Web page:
Huge crowds gathered at the Dalai Lama’s temple in India Sunday to commemorate 60 years since the failed Tibetan uprising against Chinese rule that drove the spiritual leader into exile.
Supporters of the 83-year-old peace icon chanted and prayed at the Buddhist shrine in mountainous Dharamsala, where the Dalai Lama established a government-in-exile after fleeing a deadly Chinese crackdown in Tibet in 1959.
Devotees in the Indian hill station the Dalai Lama has called home for six decades waved Tibet’s colorful “snow lion” flag, which China has outlawed as a symbol of separatism.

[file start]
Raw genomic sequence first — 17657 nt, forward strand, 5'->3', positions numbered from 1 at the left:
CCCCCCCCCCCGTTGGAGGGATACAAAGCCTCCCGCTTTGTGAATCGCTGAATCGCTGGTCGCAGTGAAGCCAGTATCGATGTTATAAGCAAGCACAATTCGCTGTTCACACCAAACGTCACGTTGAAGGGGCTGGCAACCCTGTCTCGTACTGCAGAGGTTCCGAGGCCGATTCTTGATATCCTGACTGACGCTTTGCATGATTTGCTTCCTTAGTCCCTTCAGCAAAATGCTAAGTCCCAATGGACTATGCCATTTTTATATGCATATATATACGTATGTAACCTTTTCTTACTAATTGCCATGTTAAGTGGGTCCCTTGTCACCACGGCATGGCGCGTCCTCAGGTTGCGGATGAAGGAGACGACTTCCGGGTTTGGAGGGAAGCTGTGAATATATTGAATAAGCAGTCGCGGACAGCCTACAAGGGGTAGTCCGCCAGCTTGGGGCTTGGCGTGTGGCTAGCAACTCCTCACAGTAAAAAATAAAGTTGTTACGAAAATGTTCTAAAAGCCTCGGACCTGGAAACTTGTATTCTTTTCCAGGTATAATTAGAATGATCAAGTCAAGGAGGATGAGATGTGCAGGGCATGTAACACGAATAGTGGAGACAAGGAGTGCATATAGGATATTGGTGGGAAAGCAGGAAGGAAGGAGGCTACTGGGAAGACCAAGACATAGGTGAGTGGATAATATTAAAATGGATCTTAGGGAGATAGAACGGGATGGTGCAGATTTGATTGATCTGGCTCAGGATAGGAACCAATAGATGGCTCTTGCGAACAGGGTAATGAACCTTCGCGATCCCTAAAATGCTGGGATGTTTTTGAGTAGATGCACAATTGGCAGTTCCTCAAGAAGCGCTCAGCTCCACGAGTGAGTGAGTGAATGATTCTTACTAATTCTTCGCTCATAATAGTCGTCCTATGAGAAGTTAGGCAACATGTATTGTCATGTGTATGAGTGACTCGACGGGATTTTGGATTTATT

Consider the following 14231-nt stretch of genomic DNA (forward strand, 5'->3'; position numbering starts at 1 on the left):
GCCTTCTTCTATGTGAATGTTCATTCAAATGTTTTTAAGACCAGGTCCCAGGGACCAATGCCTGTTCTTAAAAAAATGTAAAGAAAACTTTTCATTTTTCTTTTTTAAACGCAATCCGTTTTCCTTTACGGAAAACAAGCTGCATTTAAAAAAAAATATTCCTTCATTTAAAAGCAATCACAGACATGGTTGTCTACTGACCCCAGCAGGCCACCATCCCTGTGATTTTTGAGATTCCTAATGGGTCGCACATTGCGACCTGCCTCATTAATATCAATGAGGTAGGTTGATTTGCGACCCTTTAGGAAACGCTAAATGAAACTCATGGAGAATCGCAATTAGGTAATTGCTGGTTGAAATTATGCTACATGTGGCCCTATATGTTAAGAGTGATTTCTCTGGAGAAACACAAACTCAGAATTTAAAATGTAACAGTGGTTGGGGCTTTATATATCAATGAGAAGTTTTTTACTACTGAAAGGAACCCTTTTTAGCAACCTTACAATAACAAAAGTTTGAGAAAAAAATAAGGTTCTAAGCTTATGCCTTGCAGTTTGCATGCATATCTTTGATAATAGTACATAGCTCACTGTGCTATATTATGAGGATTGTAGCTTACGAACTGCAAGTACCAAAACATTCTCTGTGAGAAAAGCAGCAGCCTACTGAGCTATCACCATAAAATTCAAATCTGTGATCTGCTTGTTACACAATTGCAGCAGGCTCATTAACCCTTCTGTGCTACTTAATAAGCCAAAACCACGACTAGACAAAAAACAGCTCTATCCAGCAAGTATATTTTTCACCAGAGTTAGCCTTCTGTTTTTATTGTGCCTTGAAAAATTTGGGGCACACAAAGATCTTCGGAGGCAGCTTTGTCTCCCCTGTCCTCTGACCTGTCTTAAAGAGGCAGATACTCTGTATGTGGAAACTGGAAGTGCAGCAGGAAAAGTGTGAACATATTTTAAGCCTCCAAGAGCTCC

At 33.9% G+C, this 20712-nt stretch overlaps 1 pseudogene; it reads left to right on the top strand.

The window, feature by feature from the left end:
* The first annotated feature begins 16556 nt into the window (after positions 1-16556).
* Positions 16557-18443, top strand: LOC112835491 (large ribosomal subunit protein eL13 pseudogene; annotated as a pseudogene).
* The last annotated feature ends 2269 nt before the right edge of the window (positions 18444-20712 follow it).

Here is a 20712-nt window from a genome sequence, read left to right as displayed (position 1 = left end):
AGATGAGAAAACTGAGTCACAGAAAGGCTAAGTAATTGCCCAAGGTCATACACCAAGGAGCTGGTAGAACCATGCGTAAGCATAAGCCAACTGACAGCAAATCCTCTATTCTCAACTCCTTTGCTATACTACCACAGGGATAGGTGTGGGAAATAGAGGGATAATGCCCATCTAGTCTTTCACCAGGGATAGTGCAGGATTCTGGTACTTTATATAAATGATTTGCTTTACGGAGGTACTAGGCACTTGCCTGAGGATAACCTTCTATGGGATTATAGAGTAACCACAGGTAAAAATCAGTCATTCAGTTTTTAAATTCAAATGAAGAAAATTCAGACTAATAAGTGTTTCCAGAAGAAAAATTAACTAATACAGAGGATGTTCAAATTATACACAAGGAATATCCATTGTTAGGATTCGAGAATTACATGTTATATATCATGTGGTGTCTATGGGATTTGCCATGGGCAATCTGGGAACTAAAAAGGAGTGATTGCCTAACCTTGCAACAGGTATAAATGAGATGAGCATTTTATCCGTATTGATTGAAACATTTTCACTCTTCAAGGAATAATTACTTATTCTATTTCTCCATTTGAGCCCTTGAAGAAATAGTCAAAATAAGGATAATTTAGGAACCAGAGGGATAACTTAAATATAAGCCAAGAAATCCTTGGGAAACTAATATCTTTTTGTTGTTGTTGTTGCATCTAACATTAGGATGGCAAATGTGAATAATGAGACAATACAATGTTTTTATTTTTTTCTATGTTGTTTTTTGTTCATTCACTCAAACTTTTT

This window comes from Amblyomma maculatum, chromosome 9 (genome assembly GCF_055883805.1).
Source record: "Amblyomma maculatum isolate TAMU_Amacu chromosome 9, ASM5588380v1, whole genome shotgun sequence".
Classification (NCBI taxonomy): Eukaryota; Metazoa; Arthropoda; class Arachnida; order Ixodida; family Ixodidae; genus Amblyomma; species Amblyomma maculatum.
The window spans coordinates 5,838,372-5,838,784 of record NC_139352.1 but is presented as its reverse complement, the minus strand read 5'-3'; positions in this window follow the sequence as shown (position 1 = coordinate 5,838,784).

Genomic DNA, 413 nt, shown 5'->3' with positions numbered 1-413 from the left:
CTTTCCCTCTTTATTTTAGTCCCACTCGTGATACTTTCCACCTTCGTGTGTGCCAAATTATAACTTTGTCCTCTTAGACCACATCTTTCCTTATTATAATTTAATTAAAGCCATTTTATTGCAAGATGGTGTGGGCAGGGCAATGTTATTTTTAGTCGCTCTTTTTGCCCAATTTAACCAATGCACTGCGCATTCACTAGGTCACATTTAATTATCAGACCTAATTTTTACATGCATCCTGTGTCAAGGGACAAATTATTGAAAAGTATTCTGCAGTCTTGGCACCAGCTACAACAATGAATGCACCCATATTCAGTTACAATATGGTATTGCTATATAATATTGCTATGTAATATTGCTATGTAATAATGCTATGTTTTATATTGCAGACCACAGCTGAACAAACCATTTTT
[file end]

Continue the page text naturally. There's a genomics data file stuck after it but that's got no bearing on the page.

Some had “Free Tibet” painted on their faces along with the colors and distinct golden sun of the iconic flag.
The Dalai Lama himself was not present at the anniversary ceremony, but chief representatives of the exiled Tibetan administration and foreign dignitaries gathered for the solemn occasion.
Performers dressed in traditional attire danced and recited Tibetan songs at the temple for guests, which organizers said included parliamentarians from 10 nations.
A minute’s silence was held at the outset to remember those killed when China brutally crushed the fledgling Tibetan revolt, a crackdown the government-in-exile claimed killed tens of thousands.
Buddhist Tibet, a vast Himalayan area of plateaus and mountains, declared independence from China in the early 20th century but Beijing took back control in 1951, having sent in thousands of troops.
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